The recession may be almost over, but construction on Meridian Ave. East through Edgewood and Milton isn’t.

Washington State Department of Transportation began work to widen the highway in September 2011, and, since then, sales have been down at a number of businesses along the stretch, including Poverty Bay Coffee Co., where sales are down more than 50 percent.

“People can’t see us. They just go somewhere else,” said Kirsten Grant, one of the owners of Poverty Bay Coffee and the manager of the company’s drive-thru stand in Edgewood.

Grant said sales have been down since construction on Meridian Ave. E. started, and, if it wasn’t for the success the company has seen at its roasting plant in Auburn and its recently expanded cafe in Federal Way, the stand might not be open.

“It’s going to take a long time to get that money back. We’re just hanging in there because we are able to as a company,” Grant said. “We’ve considered just walking away.”

With the economy recovering, Grant said many of her customers were just starting to come back to the stand, where sales dropped 20 to 25 percent during recession. That decline, though, pales in comparison to what she’s seeing now.

Grant and her partners were hoping to invest in their Edgewood location, as they did with their Federal Way cafe, but now that’s out of the question.

While they ride out the roadwork, Grant has talked her landlord down to a percentage of her stand’s sales, which has saved her about $400 or $500 per month.

One of her neighbors, though, wasn’t so lucky.

“Joe’s Java, they had been around as long as we had,” Grant said.” They’ve been gone since they started digging the road up over there.”

Business slow to brew at Java Junkie

Bill Crawford, owner of Java Junkie, also in Edgewood, says he’s glad he kept his day job.

Like Poverty Bay Coffee’s stand, business at his drive-thru at 2425 Meridian Ave. E. has been hurting since construction began.

“When they first started construction we saw an impact,” Crawford said, who works full-time as a milkman for Springbrook Farms. “Every year, it’s down a little more.”

At first, it was about 10 percent, but, this year, Crawford said he’s down 15 percent to 20 percent every day.

“This year, they were literally in front of me,” Crawford said. “They turned my power off twice. I don’t know how many times my Internet has been down. It’s been one issue after another. That’s why I keep my full time job.”

The most significant impact was earlier this year, when crews were working on the section of road in front of the stand, said Crawford.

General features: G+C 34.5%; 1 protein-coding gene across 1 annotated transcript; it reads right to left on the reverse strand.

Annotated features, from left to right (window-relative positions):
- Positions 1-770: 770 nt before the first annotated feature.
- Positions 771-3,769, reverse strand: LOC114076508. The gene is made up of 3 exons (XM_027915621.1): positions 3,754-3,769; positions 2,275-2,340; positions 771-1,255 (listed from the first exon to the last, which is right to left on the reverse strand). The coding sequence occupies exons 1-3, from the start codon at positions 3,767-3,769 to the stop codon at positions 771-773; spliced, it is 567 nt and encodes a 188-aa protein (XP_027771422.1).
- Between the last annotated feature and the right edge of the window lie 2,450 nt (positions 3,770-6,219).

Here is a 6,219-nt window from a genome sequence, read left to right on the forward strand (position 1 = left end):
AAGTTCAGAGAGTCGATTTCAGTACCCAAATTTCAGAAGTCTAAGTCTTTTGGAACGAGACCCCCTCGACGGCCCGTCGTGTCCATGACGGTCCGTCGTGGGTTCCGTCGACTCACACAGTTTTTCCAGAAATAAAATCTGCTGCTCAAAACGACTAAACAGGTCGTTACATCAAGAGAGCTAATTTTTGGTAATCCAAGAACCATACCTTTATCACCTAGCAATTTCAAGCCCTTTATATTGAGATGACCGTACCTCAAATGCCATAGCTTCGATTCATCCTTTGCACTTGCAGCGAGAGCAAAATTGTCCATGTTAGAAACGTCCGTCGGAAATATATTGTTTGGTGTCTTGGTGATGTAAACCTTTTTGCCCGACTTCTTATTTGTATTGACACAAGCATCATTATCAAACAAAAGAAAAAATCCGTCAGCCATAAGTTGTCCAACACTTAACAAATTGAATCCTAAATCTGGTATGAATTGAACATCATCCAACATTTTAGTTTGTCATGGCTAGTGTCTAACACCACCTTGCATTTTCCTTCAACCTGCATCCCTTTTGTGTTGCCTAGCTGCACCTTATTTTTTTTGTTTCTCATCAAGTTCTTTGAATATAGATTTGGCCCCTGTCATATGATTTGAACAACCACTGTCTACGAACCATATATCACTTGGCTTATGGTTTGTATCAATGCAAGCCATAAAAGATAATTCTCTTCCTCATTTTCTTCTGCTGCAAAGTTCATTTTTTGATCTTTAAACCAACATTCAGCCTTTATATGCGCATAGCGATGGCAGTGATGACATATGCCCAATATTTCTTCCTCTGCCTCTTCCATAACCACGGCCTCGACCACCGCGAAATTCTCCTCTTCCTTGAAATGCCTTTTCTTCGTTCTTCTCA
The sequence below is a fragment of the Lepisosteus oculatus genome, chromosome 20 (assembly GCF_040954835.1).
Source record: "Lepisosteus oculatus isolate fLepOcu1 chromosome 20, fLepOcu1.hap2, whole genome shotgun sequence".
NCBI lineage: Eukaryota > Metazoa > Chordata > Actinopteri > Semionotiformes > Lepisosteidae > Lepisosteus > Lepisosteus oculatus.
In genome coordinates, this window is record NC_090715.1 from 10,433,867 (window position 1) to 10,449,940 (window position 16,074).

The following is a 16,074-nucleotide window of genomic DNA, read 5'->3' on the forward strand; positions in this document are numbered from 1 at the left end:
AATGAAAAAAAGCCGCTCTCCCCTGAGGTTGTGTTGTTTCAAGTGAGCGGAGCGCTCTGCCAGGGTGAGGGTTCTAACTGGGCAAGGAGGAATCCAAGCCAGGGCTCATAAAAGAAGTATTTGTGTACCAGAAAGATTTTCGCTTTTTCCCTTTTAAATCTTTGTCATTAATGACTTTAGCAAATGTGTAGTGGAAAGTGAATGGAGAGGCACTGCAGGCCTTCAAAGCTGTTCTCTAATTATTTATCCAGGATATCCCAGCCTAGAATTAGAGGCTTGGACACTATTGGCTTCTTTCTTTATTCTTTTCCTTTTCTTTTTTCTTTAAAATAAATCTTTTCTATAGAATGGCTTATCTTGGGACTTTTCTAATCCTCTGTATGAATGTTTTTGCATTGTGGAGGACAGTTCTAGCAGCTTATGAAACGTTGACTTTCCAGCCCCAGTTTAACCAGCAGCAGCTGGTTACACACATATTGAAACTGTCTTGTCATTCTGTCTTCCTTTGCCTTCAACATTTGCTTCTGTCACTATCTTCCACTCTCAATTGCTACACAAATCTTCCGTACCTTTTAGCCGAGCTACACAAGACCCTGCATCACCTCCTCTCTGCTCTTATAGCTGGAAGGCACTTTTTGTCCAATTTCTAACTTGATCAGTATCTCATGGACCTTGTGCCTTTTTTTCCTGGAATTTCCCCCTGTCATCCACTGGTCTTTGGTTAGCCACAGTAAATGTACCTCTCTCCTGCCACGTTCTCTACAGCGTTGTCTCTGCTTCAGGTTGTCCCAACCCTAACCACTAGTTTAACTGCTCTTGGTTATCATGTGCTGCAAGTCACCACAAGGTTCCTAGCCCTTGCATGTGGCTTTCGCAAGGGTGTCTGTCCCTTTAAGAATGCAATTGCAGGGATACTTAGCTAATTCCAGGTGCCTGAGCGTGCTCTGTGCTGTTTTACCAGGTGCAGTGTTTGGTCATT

He said the worst of it seems to be over, though.

“We have started to see some rebound since they’re not directly in front of me. The rebound hasn’t brought us back,” Crawford said.

Crawford knows he isn’t alone, but said a business like his is more vulnerable.

“I’d say everybody is impacted to some degree or another,” he said. “There’s no reason someone has to come to Java Junkies – there are three other stands around here – so I think it impacts me more than anyone else.”

Local eateries also impacted

The construction has also made lunchtime traffic noticeably slower at Ranchito Mexican Restaurant, located at the corner of Meridian Ave. E. and 8th St. E. in Milton.

Sales are down about 20 percent overall and more than 50 percent during lunch hours, said server Ramon Pena.

“A lot of people don’t want to come and have the hassle,” Pena said. “A lot of people don’t want to face the construction.”

The work is also slowing sales at Oliver’s Sandwiches, which is located in the same plaza as Ranchito.

Owner Matthew Nguyen said business is down about 10 percent, but noted it isn’t as significant as it could be.

“If it was a slow economy, our sales would be down 25 percent,” Nguyen said. “If there was no construction at all, we’d either stay the same or have a little increase.”

Roadwork to be complete 2014

Construction, which will widen Meridian Ave. E. through Milton and Edgewood, as well as add a center turn lane and sidewalks, should be complete in 2014.

The $42.79 million WSDOT project required extensive relocation of underground utilities. This portion of the work finished late last month, said Claudia Bingham-Baker of WSDOT communications. Paving is set to begin after Labor Day.

“I think we won’t be complete with paving until Spring 2014,” Bingham-Baker said. “Paving is the last major type of construction activity.”

Bingham-Baker said she knows local businesses have been affected by the work, but assures the worst should soon be over.

“I expect that the height of construction will really be now – now, we’re going in and starting paving,” she said. “It will be a much safer road, because you will have a turn lane that people can now use, and you have a lot better traffic flow through the corridors, which I hope can lead to better business for the area.”